Re-United Nations

U.S. admits U.N. role necessary for laying the electoral groundwork in Iraq

Ian Williams

Kofi Annan.

At the end of Jan­u­ary, Kofi Annan called off the strike” the Unit­ed Nations declared in Iraq and agreed to return some staff to ascer­tain the views of a broad spec­trum of Iraqi soci­ety in the search for alter­na­tives that might be devel­oped to move for­ward to the for­ma­tion of a pro­vi­sion­al government.”

Annan’s deci­sion rep­re­sents a new bal­ance of pow­er, one in which the Unit­ed States admits that the Unit­ed Nations has a gen­uine­ly vital” role — one the Bush admin­is­tra­tion hith­er­to denied, pre­fer­ring to push through a new hand­picked régime.

It is begin­ning to look as if there may be real elec­tions in Iraq this year, induced iron­i­cal­ly by the pres­i­den­tial elec­tion here — and the tough­ness of Shia Aya­tol­lah Ali al-Sis­tani. He has been insist­ing, after more prac­ti­cal than the­o­log­i­cal research, that elec­tions are pos­si­ble and that no Amer­i­can-nom­i­nat­ed gov­ern­ment would be legit­i­mate with­out them. Al-Sis­tani has assem­bled experts who showed that, between ID cards and ration cards, the logis­tics of reg­is­tra­tion for vot­ers were emi­nent­ly prac­ti­ca­ble. At the very least, he argues, the new Iraqi gov­ern­ment should escape from the stig­ma of quis­ling­hood that being picked by the Unit­ed States would confer.

Annan made his deci­sion very slow­ly and delib­er­ate­ly. It fol­lowed pres­sure from the Iraqis across the polit­i­cal spec­trum but result­ed most­ly from Washington’s change of heart. At the last minute, Coali­tion Admin­is­tra­tor Paul Bre­mer — who orig­i­nal­ly stayed away from the Jan­u­ary meet­ing between the Unit­ed Nations and the Iraqi Gov­ern­ing Coun­cil (IGC) — turned up with a beguil­ing smile. U.N. par­tic­i­pants remarked on how extra­or­di­nar­i­ly polite” the U.S. del­e­ga­tion was, which points to both the poor state of rela­tions before and Washington’s des­per­ate need for an exit strat­e­gy now.

The Amer­i­cans told oth­er diplo­mats that every­thing was now on the table — except the timetable itself. Bush has to declare vic­to­ry on June 30 and pull out before Democ­rats start push­ing on Iraq. At stake is the for­ma­tion of the Tran­si­tion­al Leg­isla­tive Coun­cil, to which the Unit­ed States wants to hand over pow­er (nom­i­nal­ly, at least) this sum­mer — and arguably the 2004 pres­i­den­tial election.

Bre­mer and the Pen­ta­gon decid­ed that elec­tions were not fea­si­ble,” so they opt­ed for cas­cad­ing cau­cus­es” in each gov­er­norate. Since most Amer­i­cans have dif­fi­cul­ty under­stand­ing the Iowa cau­cus­es, it is not sur­pris­ing that this pro­pos­al went down like a pork steak with many Iraqis. The process is com­plex — and could, with­out too much cyn­i­cism, look like Amer­i­cans des­ig­nat­ing their own successors.

Indeed, Bremer’s real prob­lem was not the fea­si­bil­i­ty of elec­tions but their desir­abil­i­ty. The fear is that the wrong peo­ple could end up get­ting elect­ed. To be fair, it is not just the expe­di­ent friends of democ­ra­cy in the Pen­ta­gon who have such wor­ries. Expe­ri­ence in oth­er tran­si­tion coun­tries shows the gen­uine per­ils of let­ting the first rush of post-tyrant elec­tions set arrange­ments and par­ties in stone. With the mosa­ic of reli­gious, eth­nic and trib­al dif­fer­ences in Iraq, it will be a chal­lenge to cre­ate a demo­c­ra­t­ic state that respects minor­i­ty rights.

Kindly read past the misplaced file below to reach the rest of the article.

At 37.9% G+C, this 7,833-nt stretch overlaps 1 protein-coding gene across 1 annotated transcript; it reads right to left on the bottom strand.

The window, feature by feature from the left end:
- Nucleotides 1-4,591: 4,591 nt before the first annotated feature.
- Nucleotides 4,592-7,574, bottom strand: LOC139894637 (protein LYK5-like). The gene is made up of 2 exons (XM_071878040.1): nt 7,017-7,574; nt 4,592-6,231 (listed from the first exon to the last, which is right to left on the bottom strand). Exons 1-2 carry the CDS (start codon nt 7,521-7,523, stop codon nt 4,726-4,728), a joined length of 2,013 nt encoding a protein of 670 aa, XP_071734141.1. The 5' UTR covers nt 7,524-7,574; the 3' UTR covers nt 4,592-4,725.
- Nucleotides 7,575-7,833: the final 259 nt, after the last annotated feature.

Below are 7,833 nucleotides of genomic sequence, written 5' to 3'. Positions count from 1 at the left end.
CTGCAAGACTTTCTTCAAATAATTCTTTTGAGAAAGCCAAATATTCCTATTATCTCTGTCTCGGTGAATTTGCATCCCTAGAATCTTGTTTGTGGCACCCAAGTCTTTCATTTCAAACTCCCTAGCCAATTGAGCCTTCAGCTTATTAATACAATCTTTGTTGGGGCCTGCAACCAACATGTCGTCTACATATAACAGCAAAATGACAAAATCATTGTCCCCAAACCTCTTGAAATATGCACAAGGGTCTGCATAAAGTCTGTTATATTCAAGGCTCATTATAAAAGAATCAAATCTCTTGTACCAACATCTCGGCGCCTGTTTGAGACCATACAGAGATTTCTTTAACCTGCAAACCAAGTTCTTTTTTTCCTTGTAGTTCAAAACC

How­ev­er, British observers sug­gest that the major­i­ty Shia are not nec­es­sar­i­ly either as sec­tar­i­an or as mono­lith­ic a bloc as many fear. British spokes­men have lent cre­dence to al-Sistani’s case by admit­ting that elec­tions are fea­si­ble. As Win­ston Churchill said, democ­ra­cy is the worst form of gov­ern­ment — except for all the others. 

Iraqis seem to agree: Accord­ing to one poll, 60 per­cent of Iraqis object to the U.S. occu­pa­tion, and only 12 per­cent sup­port it. So, any long term Iraqi gov­ern­ment has to derive its author­i­ty from a more halal source than Bush and Bremer.

As al-Sis­tani sug­gests, that means the new gov­ern­ment must have the bless­ing of the Iraqi peo­ple through elec­tions or some oth­er arrange­ment that is legit­imized by the Unit­ed Nations rather than by the Amer­i­can-led coali­tion. That explains the Amer­i­can and IGC pres­sure on Annan and the Unit­ed Nations to bless the timetable and all its details.

The meet­ing at U.N. Head­quar­ters revealed a con­ver­gence of views and inter­ests. The Amer­i­cans, despite their tra­di­tion­al­ly Pan­gloss­ian announce­ments that they had dis­suad­ed al-Sis­tani, are now so des­per­ate to get out before the pres­i­den­tial elec­tion that they are pre­pared — indeed eager — to let in the Unit­ed Nations and com­pro­mise with the Ayatollah.

The san­er part of the coali­tion, rep­re­sent­ed by the British and the State Depart­ment, had worked hard to per­suade Annan that if he fol­lows his own and his staff’s incli­na­tions to stay out until the offi­cial end of the occu­pa­tion, it would be dif­fi­cult to shoe­horn the Unit­ed Nations in after con­sti­tu­tion­al arrange­ments have solid­i­fied. With that call echoed by a broad sec­tion of Iraqis, from the IGC to the Aya­tol­lah, there appeared to be a gen­uine win­dow of oppor­tu­ni­ty for the Unit­ed Nations and Annan has now decid­ed to take it.
Ian Williams is the author of Desert­er: Bush’s War on Mil­i­tary Fam­i­lies, Vet­er­ans and His Past, now avail­able from Nation Books.
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